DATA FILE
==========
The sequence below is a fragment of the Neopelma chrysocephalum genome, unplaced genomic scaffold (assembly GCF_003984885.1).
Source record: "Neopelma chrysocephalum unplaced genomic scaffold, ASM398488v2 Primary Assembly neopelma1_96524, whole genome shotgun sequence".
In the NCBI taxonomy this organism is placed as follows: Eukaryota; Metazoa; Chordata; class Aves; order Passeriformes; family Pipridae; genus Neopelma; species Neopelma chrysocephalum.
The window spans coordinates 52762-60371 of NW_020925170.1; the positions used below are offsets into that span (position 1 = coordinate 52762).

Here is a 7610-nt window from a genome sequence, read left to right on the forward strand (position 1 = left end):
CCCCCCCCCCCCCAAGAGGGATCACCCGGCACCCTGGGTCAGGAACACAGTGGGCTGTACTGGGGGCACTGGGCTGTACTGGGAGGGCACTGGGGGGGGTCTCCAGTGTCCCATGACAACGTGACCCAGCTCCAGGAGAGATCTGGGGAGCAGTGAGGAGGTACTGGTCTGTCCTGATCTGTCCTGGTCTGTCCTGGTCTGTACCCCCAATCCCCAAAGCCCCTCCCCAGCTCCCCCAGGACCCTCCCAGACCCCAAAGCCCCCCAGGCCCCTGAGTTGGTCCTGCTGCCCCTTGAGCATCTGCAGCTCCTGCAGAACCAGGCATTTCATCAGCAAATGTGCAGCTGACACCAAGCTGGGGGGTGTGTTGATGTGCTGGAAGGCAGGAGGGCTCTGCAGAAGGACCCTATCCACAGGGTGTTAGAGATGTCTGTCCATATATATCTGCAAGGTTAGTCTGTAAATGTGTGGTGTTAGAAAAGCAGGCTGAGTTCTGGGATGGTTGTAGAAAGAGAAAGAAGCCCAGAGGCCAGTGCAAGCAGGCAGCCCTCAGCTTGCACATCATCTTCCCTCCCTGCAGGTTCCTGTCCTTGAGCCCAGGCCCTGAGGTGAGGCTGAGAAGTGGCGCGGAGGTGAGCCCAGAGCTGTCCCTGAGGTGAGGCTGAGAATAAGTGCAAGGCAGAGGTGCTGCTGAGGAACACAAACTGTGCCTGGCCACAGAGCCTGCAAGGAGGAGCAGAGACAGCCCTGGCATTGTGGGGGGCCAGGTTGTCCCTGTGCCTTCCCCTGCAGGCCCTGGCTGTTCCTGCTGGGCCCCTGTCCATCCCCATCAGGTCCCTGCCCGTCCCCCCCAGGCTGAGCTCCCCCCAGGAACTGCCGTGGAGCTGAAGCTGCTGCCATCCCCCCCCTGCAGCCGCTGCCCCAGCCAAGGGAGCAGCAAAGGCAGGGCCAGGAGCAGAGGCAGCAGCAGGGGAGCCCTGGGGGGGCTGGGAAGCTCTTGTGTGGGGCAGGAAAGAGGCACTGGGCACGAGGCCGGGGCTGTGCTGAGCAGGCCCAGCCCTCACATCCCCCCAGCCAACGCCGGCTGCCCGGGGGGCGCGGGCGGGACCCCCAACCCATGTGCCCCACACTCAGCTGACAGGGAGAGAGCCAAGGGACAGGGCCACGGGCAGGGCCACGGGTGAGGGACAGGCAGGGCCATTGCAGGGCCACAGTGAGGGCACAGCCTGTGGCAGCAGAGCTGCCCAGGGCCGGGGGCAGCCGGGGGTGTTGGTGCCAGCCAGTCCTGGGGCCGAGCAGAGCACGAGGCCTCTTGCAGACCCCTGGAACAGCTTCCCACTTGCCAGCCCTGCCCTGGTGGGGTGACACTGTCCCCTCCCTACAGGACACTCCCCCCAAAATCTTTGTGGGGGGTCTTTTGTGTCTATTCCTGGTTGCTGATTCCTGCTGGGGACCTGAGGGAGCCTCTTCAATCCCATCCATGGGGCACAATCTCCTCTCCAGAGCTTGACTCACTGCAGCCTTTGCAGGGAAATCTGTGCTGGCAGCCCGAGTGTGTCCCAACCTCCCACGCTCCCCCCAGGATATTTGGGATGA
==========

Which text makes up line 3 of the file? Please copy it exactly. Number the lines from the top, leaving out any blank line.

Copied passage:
In the NCBI taxonomy this organism is placed as follows: Eukaryota; Metazoa; Chordata; class Aves; order Passeriformes; family Pipridae; genus Neopelma; species Neopelma chrysocephalum.